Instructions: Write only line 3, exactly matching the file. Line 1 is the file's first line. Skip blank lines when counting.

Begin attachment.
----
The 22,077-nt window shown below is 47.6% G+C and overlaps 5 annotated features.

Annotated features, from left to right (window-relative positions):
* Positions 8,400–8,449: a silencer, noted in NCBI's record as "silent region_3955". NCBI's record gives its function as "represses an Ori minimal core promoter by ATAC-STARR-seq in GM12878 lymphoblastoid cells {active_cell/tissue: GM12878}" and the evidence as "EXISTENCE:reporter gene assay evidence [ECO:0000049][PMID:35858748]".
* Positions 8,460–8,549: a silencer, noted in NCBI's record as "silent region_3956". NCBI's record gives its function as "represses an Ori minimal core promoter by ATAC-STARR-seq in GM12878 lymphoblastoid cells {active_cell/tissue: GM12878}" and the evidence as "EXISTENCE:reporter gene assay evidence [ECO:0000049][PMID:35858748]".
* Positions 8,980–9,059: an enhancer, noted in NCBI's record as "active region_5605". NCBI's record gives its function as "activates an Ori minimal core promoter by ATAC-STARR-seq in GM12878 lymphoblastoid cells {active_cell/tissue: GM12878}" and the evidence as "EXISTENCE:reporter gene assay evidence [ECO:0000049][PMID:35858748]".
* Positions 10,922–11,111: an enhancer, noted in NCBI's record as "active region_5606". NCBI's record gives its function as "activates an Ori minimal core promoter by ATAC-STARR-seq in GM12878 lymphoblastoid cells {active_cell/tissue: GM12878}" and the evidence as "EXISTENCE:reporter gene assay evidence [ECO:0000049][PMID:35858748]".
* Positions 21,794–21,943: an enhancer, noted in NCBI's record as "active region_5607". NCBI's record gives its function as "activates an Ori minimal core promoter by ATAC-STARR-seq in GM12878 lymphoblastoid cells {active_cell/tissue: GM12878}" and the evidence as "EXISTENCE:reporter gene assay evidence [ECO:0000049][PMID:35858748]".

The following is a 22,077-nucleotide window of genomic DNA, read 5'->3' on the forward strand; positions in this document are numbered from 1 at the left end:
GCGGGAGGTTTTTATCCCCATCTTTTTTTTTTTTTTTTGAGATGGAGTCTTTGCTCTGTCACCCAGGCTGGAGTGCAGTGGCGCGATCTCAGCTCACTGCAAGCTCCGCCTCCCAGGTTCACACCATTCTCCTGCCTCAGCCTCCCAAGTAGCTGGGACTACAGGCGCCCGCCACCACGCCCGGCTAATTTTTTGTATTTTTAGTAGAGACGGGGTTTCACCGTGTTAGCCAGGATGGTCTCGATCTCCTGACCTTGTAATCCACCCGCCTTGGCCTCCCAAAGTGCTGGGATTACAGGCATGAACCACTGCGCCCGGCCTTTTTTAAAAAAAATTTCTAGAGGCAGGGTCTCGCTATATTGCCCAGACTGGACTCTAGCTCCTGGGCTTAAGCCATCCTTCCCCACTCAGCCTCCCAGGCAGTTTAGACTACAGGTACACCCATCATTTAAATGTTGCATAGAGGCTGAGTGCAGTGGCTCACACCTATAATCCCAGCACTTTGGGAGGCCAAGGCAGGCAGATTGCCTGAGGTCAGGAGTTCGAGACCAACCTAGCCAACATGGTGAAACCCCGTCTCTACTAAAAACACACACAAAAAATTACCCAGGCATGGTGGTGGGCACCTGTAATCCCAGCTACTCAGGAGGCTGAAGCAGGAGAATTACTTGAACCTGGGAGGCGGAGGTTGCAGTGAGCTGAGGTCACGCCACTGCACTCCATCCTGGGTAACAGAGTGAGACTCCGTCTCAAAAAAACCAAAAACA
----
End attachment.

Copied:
* Positions 8,400–8,449: a silencer, noted in NCBI's record as "silent region_3955". NCBI's record gives its function as "represses an Ori minimal core promoter by ATAC-STARR-seq in GM12878 lymphoblastoid cells {active_cell/tissue: GM12878}" and the evidence as "EXISTENCE:reporter gene assay evidence [ECO:0000049][PMID:35858748]".